7 Reasons not to share listings from property portals

Adriaan Grové
Jan 17 · 4 min read

You’re excited, you’ve listed a new sole mandate and once it shows up on top of the results on that high traffic portal — that costs you 80% of your marketing budget - you eagerly blast the link out through all your social media channels quicker than the dude who flips the loadshedding switch at Eskom. It feels good, you’re a social media expert … or are you?

When I open Facebook or Twitter and scroll down, chances are good that I will find some new property listing an agent shared on their personal or business profiles. Most of them are boring and doesn’t tell a story, so in reality, they are pointless. Now with about half of these links, I notice them going to a property portal. Seems innocent right (maybe it is a case of ‘Look where I am advertising’)?

Let’s look at the potential impact:

  1. You are providing a clear authoritative link to that portal, a small ranking signal that boosts traffic to a portal and not your own website.
  2. Some portals charge you per lead (which includes clicks on your number/email), so it effectively costs you money should someone make contact from there.
  3. You are not taking control of your data, you are handing over your lead source to that portal which enables them to capture the buyer’s data and exploit the relationship with that contact further, e.g. on-selling bond origination, insurance or other services. This is unfortunately a harsh reality as some portals are owned by bond originators so you will also see your listings heavily co-branded by them. So, here is someone that follows you on social media (as they hopefully see you as an authoritative property source that took months or years in the making), and all your hard work is handed on a plate to the portal? Data is the new oil. I can’t stress how important it is to keep your contact data in your own ecosystem and website as far as you can, and this includes leads.
  4. You are not promoting your own brand but punting that of the portal. As we’ve seen, portal dominance leads to higher prices that is justified by the high number of page views and enquiries it generates with your help. The butterfly effect here is that by promoting that portal with lots of other agents, people will easily Google that name soon when looking for property. Brand signals is an important way to establish trust with Google for higher ranking. The Google RankBrain is thinking: Why are all these people searching for this portal brand, they must be important right? Let’s rank them higher and point people there for a good experience.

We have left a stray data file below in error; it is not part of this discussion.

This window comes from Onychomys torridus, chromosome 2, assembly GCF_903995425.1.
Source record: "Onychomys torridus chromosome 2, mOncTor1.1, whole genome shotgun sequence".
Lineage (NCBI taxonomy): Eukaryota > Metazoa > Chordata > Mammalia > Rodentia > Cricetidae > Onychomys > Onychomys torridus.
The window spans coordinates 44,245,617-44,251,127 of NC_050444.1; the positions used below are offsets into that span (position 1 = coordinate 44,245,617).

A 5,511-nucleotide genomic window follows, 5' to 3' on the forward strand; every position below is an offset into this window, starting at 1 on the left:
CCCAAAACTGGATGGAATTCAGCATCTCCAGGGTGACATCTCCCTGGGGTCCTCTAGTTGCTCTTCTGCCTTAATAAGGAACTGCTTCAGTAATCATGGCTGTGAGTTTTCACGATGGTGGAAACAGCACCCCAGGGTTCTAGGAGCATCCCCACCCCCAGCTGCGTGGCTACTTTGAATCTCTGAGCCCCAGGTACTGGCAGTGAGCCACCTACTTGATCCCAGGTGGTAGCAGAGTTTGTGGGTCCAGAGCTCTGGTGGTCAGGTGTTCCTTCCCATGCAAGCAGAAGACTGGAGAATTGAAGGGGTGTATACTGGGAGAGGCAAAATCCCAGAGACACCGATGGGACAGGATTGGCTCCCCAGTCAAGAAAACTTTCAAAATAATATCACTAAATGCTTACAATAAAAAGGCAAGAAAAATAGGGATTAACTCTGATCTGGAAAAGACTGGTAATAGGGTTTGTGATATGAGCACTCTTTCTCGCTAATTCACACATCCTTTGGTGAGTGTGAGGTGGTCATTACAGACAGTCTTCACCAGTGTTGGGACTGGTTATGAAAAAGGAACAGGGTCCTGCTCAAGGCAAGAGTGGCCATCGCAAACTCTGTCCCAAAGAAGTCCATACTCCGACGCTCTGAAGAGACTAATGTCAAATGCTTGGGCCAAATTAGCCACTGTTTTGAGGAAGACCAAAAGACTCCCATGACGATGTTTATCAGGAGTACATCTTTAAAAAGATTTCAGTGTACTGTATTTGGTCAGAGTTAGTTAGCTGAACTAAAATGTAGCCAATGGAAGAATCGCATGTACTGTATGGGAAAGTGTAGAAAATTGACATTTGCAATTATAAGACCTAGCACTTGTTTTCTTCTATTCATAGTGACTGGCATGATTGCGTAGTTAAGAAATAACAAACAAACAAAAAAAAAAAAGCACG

5. You risk a potential buyer browsing your competitor’s listings if they don’t like the property you’ve shared. If you link them to your own website you at least have a better chance of keeping them there.
  6. Your competitor owns part of that portal. Every agent should research the ownership of property portals before they decide where to advertise. One of the large South African property portals is for instance owned by a conglomerate of bond originators and real estate companies, mostly franchises. You are empowering your competitors with valuable listing data, buyer lead data and subscription fees (from which yearly dividends are paid).
  7. Because your website creates more value than the portal. Or is it? This can be a competitive advantage, so focus on valuable and unique content, responsive design and a sleek interface with listings that are more up to date with more info than the portals (outdated listings on portals is a common problem, use it to your advantage). Give your expert opinion on suburbs you operate in (hint, people love photos!), it may just be the tipping point for someone to make contact.

Do you have a social media policy in place?

The way your brand and listings are promoted should form part of a social media policy in your real estate office. It should guide agents and try to promote your brand better across all channels and not help your competitors.

Taking it further, do you have social media policies in place in your agency to guide agents in maintaining a professional image and promote your brand with the right values? As we’ve seen over the years, one offensive post from a single agent can tarnish the image of the most trustworthy of real estate brands.

It is time to think more strategically and invest in your own brand: your logo, your business card, your branded car, your website and your social media etiquette.

So next time you share your new mandate on social media, use your own website link and personalise it for better effect. Consider boosting the post for small amount for better visibility. You can even generate unique ‘brag cards’ that puts a twist on the standard one photo display post so it stands out a bit more. You can use graphic software or automate it with systems like Base as shown below:


If you see value in highly insightful real estate & technology training for your agents that touches on important topics like these and improve your operational efficiency, check out our Entegral Training division here.

Join me and discuss current real estate topics like these on The Real Deal forum here.

Promoting opinion, insights, transparency and challenges in the South African and International real estate industries

Adriaan Grové

Written by

The Real Deal ZA
Welcome to a place where words matter. On Medium, smart voices and original ideas take center stage - with no ads in sight. Watch
Follow all the topics you care about, and we’ll deliver the best stories for you to your homepage and inbox. Explore
Get unlimited access to the best stories on Medium — and support writers while you’re at it. Just $5/month. Upgrade